I dabble using manual sometimes, but I just dont have the "eye" to judge what my shutter speed needs to be but Im practicing by taking my first couple test shots in Av and setting my shutter/aperture in manual based on the best looking image from my test shots. The benefit of this is that once you judge your light, you can set the camera once and get a consistent exposure every time you trip the shutter.

I dont really ever use Tv or P so I wont speak to those.


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May 23, 2011 20:41 as a reply to  @ Saint728's post |  #5

Some people won't like it, but the no brainier is use TV mode, set your shutter to 1/500 or so, and leave ISO auto. I would also go single point focus. Your camera will do the rest, Ap and ISO..........some say AV mode, and then play with ISO, I think TV is a lot easier...try it




  
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DivingPrincessE
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May 23, 2011 21:18 |  #6

I'm pretty new to wildlife photography, but I use Av mode. Several of the wildlife photography books I've read recommend using AV mode. It's worked better for me than M mode, ymmv. I don't like the idea of using Tv as I want to choose depth of field. I don't want the camera to decide if I want a blurry background or sharp background.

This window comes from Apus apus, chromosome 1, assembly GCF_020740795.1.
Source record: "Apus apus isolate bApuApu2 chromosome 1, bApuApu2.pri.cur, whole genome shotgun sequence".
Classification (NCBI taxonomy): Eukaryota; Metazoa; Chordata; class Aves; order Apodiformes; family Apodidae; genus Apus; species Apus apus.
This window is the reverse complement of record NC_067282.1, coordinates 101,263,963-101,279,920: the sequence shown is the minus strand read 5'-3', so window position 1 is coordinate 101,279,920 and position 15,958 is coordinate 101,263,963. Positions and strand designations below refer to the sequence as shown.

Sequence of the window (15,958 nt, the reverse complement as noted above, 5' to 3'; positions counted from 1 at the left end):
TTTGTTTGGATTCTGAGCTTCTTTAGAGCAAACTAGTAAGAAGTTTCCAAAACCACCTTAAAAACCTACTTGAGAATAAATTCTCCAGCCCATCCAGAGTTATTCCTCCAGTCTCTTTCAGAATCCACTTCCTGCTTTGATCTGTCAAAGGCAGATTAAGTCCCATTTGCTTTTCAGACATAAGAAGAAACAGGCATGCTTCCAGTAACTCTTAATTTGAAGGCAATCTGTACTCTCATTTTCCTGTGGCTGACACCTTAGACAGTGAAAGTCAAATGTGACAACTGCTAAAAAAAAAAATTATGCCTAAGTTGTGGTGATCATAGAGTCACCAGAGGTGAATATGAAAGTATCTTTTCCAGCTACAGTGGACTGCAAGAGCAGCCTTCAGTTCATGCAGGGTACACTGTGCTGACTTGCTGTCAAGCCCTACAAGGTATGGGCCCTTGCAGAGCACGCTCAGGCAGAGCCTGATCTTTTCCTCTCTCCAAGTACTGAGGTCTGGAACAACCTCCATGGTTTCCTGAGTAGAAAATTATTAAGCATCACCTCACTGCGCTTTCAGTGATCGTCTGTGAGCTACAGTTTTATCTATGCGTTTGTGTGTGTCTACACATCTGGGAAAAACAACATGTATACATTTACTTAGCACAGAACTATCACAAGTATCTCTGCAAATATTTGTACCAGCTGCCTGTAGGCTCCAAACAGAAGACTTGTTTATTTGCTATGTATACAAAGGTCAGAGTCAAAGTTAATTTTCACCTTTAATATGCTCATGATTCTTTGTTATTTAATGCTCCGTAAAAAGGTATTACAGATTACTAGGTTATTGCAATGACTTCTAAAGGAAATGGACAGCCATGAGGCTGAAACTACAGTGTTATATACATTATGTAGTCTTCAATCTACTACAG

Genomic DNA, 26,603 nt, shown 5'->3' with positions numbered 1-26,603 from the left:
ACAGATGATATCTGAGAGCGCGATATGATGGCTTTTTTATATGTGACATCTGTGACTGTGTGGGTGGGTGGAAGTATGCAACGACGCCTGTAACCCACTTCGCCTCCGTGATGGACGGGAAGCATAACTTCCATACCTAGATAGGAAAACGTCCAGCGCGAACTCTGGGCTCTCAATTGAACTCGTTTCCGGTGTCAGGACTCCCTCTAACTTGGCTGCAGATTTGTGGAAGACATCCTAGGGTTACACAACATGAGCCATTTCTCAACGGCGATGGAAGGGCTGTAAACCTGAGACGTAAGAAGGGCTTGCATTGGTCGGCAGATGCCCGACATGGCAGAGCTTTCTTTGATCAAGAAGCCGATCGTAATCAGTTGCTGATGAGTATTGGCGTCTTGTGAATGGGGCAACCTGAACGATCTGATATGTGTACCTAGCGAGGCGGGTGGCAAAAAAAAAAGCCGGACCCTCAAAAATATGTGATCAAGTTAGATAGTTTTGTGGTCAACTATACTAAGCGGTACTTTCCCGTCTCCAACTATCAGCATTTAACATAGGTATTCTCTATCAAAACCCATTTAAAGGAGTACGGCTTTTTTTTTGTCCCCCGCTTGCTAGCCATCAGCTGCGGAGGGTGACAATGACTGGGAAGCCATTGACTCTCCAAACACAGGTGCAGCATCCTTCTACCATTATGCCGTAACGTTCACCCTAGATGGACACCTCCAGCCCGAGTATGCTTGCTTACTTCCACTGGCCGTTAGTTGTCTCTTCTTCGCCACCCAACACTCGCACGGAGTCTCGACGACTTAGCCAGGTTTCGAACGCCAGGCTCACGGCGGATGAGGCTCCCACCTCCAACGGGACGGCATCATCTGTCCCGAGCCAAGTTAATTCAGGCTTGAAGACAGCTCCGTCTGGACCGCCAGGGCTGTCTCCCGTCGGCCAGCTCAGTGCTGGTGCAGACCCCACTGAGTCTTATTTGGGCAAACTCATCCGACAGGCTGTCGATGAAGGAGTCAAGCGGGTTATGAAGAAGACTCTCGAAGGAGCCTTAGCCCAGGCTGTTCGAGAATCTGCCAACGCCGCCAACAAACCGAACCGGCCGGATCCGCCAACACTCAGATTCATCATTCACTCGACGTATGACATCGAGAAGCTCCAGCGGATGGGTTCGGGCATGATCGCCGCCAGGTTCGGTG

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Sparky98
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May 23, 2011 21:40 |  #7

Personally I shoot in manual. That way I have full control over shutter speed and aperture but since you are not comfortable in M I would suggest shooting in Tv. Motion blur likely is due to using a slow shutter speed. The general rule is to shoot at 1/focal length which most likely for you would be 1/250 or 1/500 might be better. Set your camera to Tv and your shutter speed to 1/500 then adjust your ISO until your camera selects the approximate aperature you prefer. Now as you are shooting the camera will select the proper aperature even if light conditions change and it should remain reasonably close to what you prefer it to be.

You do essentially the same thing when shooting in M mode. Set your shutter speed where you want it and then set your aperture where you want it. Then adjust the ISO to where you have a proper exposure when focusing where you will be shooting. If lighting conditions change then you just roll the adjustment dial a click or two to maintain proper exposure.


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jaomul
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May 24, 2011 03:32 |  #8

As the light will keep changing, Tv mode with auto iso will keep all sharp, but as you said you want to control dof, so you could use Av but set the iso high enough that you get a high speed for all your shots. I would say try set your iso when your in the shade to get a speed of prob 1/500 sec and then at least if it brightens up your shutter will only go faster, and when the sun goes behind a cloud or tree you should still be fast enough for a no blur shot